How much are you focused on investing in your local ecosystem versus other startup hubs (or everywhere) in general? More than 50%? Less?
More than 50%.

Which industries in your city and region seem well-positioned to thrive, or not, long term? What are companies you are excited about (your portfolio or not), which founders?
Life sciences, including biotech, is a really promising sector for Belgium. On the contrary, Belgium is not a market for B2C startups (small but complex market with different regions/cultures/languages).

How should investors in other cities think about the overall investment climate and opportunities in your city?
They feel Brussels is one of the main tech hubs in Belgium. Though the private equity and risk-on mentality is still not here. Finding funding for startups is still a difficult task today.

Do you expect to see a surge in more founders coming from geographies outside major cities in the years to come, with startup hubs losing people due to the pandemic and lingering concerns, plus the attraction of remote work?
I don’t think it will have a substantial impact, as many startups were already favoring remote work and flexible working hours.

Which industry segments that you invest in look weaker or more exposed to potential shifts in consumer and business behavior because of COVID-19?
Definitely travel and hospitality (part of smart living). It suffered a lot. But it’s a good time to invest. It’s an opportunity for startups to rethink their model and challenge the way they were seeing things before.

How has COVID-19 impacted your investment strategy? What are the biggest worries of the founders in your portfolio? What is your advice to startups in your portfolio right now?
COVID-19 confirmed our strategy was right … to focus on local competitiveness in the backbones of our economy: smart living, life sciences and tech. But within each sector, each company may be impacted differently. So a case-by-case analysis and in-depth due diligence is a necessity more than ever. Our advice to startups is to consider this environment will stay for another year and to plan the cash flows very carefully.

What is a moment that has given you hope in the last month or so? This can be professional, personal or a mix of the two.
The last lockdown giving much more freedom to companies to continue to operate and witness that many of them adapted their way of working to stay operational.

Frederic Convent, partner, TheClubDeal

What trends are you most excited about investing in, generally?
Smart living, life sciences, tech.

What’s your latest, most exciting investment?
Univercells Series C.

What are you looking for in your next investment, in general?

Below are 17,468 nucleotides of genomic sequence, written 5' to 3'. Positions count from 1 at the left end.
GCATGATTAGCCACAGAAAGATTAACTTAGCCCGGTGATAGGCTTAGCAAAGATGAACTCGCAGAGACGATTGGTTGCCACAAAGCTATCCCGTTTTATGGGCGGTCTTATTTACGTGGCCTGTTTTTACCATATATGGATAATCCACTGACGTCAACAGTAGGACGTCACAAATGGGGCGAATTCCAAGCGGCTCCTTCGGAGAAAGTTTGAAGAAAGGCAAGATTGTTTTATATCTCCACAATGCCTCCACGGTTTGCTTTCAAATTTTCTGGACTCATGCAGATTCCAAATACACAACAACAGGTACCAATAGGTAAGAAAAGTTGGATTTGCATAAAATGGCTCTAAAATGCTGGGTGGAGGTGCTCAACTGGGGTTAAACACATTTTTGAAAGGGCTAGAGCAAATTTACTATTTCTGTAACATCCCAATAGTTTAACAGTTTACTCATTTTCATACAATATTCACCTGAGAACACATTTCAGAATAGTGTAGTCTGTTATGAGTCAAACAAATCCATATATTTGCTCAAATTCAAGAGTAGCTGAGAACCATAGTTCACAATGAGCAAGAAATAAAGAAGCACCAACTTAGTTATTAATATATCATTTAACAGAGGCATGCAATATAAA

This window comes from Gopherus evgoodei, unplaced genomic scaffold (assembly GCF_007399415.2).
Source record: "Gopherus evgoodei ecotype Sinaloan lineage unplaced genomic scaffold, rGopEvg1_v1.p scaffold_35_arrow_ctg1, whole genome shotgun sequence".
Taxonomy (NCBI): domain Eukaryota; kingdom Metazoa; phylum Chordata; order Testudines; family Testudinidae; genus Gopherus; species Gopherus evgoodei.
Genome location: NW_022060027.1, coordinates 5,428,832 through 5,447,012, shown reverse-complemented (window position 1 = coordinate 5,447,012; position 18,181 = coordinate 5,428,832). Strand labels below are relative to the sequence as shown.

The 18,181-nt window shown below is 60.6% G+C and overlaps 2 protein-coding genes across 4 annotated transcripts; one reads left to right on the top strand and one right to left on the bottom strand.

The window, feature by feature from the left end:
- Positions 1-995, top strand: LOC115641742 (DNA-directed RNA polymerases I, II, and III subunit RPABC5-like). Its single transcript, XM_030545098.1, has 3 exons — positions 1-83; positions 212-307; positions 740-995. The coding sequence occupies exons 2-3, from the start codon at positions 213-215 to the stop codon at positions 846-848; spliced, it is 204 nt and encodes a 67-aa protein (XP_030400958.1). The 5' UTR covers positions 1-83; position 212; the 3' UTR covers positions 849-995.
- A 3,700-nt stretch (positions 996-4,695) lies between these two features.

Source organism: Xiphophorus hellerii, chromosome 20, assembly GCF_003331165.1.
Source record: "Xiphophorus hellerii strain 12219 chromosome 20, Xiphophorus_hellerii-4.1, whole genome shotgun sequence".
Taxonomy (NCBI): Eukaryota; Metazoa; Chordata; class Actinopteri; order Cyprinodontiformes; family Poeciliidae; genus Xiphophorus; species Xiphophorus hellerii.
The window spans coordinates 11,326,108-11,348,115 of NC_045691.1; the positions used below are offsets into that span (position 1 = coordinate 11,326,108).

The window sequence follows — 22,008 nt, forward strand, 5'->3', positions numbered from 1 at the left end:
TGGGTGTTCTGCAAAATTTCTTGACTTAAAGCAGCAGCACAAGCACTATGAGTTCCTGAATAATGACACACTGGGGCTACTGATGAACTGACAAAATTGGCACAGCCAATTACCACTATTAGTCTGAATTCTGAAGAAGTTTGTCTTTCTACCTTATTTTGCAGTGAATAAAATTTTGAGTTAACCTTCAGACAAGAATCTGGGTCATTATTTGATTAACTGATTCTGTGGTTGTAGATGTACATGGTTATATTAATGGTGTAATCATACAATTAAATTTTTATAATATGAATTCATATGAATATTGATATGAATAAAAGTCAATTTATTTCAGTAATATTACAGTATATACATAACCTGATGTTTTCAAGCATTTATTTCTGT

More companies active in smart living, life sciences and tech.

Which areas are either oversaturated or would be too hard to compete in at this point for a new startup? What other types of products/services are you wary or concerned about?
Blockchain and crypto.

How much are you focused on investing in your local ecosystem versus other startup hubs (or everywhere) in general? More than 50%? Less?
50%.

Which industries in your city and region seem well-positioned to thrive, or not, long term? What are companies you are excited about (your portfolio or not), which founders?
Fintech is doing well in Brussels. We like an Antwerp mortgage B2B fintech: Oper.

How should investors in other cities think about the overall investment climate and opportunities in your city?
As a well-educated multicultural, multilingual environment.

Do you expect to see a surge in more founders coming from geographies outside major cities in the years to come, with startup hubs losing people due to the pandemic and lingering concerns, plus the attraction of remote work?
Most startups are already used to working remotely so the impact for the hubs is less, as they and their clients proved able to work elsewhere.

Which industry segments that you invest in look weaker or more exposed to potential shifts in consumer and business behavior because of COVID-19?
Travel and hospitality will suffer a lot in this COVID crisis. Life sciences are well-positioned to address the crisis.

How has COVID-19 impacted your investment strategy? What are the biggest worries of the founders in your portfolio? What is your advice to startups in your portfolio right now?
COVID confirmed our strategy to invest in local companies and with a sector focus on smart living, life sciences and tech.

Are you seeing “green shoots” regarding revenue growth, retention or other momentum in your portfolio as they adapt to the pandemic?
In medtech, essential medical intervention some green shoots benefit from the crisis.

What is a moment that has given you hope in the last month or so? This can be professional, personal or a mix of the two.
The last lockdown pushed companies to adapt their business model and to focus on the new situation.

Alexandre Dutoit, partner, ScaleFund

What trends are you most excited about investing in, generally?
We aim at bridging the equity gap between seed rounds and Series A.

What’s your latest, most exciting investment?
Kaspard, a silver economy company having developed a fall-detection technology.

Are there startups that you wish you would see in the industry but don’t? What are some overlooked opportunities right now?
We like B2B. Industry 4.0 type of deals lack a bit in our opinion.

What are you looking for in your next investment, in general?